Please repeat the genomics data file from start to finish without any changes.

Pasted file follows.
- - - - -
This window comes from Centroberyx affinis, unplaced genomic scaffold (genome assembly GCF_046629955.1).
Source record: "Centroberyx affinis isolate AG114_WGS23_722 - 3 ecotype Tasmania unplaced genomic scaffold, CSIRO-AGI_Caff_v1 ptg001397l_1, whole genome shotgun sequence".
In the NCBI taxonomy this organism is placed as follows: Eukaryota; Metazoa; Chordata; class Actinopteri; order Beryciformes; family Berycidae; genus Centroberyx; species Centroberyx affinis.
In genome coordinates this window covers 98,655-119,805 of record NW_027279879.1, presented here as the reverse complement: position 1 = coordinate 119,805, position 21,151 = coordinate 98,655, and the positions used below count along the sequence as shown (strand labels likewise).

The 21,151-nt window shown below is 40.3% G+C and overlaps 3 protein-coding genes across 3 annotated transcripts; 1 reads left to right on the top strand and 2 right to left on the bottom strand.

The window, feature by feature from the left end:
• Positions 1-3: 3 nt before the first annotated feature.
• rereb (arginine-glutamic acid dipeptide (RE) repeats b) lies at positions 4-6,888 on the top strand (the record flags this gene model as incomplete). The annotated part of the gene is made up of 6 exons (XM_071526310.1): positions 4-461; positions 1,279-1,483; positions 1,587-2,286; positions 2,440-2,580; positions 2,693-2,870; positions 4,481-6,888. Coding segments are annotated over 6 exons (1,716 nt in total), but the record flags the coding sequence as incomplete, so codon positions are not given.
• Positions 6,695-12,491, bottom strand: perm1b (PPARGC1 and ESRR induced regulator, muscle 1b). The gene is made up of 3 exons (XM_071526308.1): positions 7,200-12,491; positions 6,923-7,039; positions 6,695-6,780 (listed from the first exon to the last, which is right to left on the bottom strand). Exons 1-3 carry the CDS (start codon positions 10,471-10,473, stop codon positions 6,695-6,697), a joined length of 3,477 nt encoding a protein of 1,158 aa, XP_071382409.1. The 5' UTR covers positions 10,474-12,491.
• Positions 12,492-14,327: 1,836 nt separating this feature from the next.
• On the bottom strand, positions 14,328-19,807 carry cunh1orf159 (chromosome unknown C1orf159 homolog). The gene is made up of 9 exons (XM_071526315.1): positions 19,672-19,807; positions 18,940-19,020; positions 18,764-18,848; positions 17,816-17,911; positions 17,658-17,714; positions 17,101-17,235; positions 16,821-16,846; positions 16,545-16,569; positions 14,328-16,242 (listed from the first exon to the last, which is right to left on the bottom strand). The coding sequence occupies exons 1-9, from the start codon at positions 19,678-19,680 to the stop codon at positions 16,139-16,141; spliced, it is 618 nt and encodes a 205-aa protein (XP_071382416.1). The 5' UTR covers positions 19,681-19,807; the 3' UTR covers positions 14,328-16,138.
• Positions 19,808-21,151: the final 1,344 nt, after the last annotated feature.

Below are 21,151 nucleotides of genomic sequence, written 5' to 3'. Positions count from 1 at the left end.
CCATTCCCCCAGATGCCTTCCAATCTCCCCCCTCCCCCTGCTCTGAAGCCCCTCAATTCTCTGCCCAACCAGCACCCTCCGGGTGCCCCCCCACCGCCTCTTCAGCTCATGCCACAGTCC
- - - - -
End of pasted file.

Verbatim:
This window comes from Centroberyx affinis, unplaced genomic scaffold (genome assembly GCF_046629955.1).
Source record: "Centroberyx affinis isolate AG114_WGS23_722 - 3 ecotype Tasmania unplaced genomic scaffold, CSIRO-AGI_Caff_v1 ptg001397l_1, whole genome shotgun sequence".
In the NCBI taxonomy this organism is placed as follows: Eukaryota; Metazoa; Chordata; class Actinopteri; order Beryciformes; family Berycidae; genus Centroberyx; species Centroberyx affinis.
In genome coordinates this window covers 98,655-119,805 of record NW_027279879.1, presented here as the reverse complement: position 1 = coordinate 119,805, position 21,151 = coordinate 98,655, and the positions used below count along the sequence as shown (strand labels likewise).

The 21,151-nt window shown below is 40.3% G+C and overlaps 3 protein-coding genes across 3 annotated transcripts; 1 reads left to right on the top strand and 2 right to left on the bottom strand.

The window, feature by feature from the left end:
• Positions 1-3: 3 nt before the first annotated feature.
• rereb (arginine-glutamic acid dipeptide (RE) repeats b) lies at positions 4-6,888 on the top strand (the record flags this gene model as incomplete). The annotated part of the gene is made up of 6 exons (XM_071526310.1): positions 4-461; positions 1,279-1,483; positions 1,587-2,286; positions 2,440-2,580; positions 2,693-2,870; positions 4,481-6,888. Coding segments are annotated over 6 exons (1,716 nt in total), but the record flags the coding sequence as incomplete, so codon positions are not given.
• Positions 6,695-12,491, bottom strand: perm1b (PPARGC1 and ESRR induced regulator, muscle 1b). The gene is made up of 3 exons (XM_071526308.1): positions 7,200-12,491; positions 6,923-7,039; positions 6,695-6,780 (listed from the first exon to the last, which is right to left on the bottom strand). Exons 1-3 carry the CDS (start codon positions 10,471-10,473, stop codon positions 6,695-6,697), a joined length of 3,477 nt encoding a protein of 1,158 aa, XP_071382409.1. The 5' UTR covers positions 10,474-12,491.
• Positions 12,492-14,327: 1,836 nt separating this feature from the next.
• On the bottom strand, positions 14,328-19,807 carry cunh1orf159 (chromosome unknown C1orf159 homolog). The gene is made up of 9 exons (XM_071526315.1): positions 19,672-19,807; positions 18,940-19,020; positions 18,764-18,848; positions 17,816-17,911; positions 17,658-17,714; positions 17,101-17,235; positions 16,821-16,846; positions 16,545-16,569; positions 14,328-16,242 (listed from the first exon to the last, which is right to left on the bottom strand). The coding sequence occupies exons 1-9, from the start codon at positions 19,678-19,680 to the stop codon at positions 16,139-16,141; spliced, it is 618 nt and encodes a 205-aa protein (XP_071382416.1). The 5' UTR covers positions 19,681-19,807; the 3' UTR covers positions 14,328-16,138.
• Positions 19,808-21,151: the final 1,344 nt, after the last annotated feature.

Below are 21,151 nucleotides of genomic sequence, written 5' to 3'. Positions count from 1 at the left end.
CCATTCCCCCAGATGCCTTCCAATCTCCCCCCTCCCCCTGCTCTGAAGCCCCTCAATTCTCTGCCCAACCAGCACCCTCCGGGTGCCCCCCCACCGCCTCTTCAGCTCATGCCACAGTCC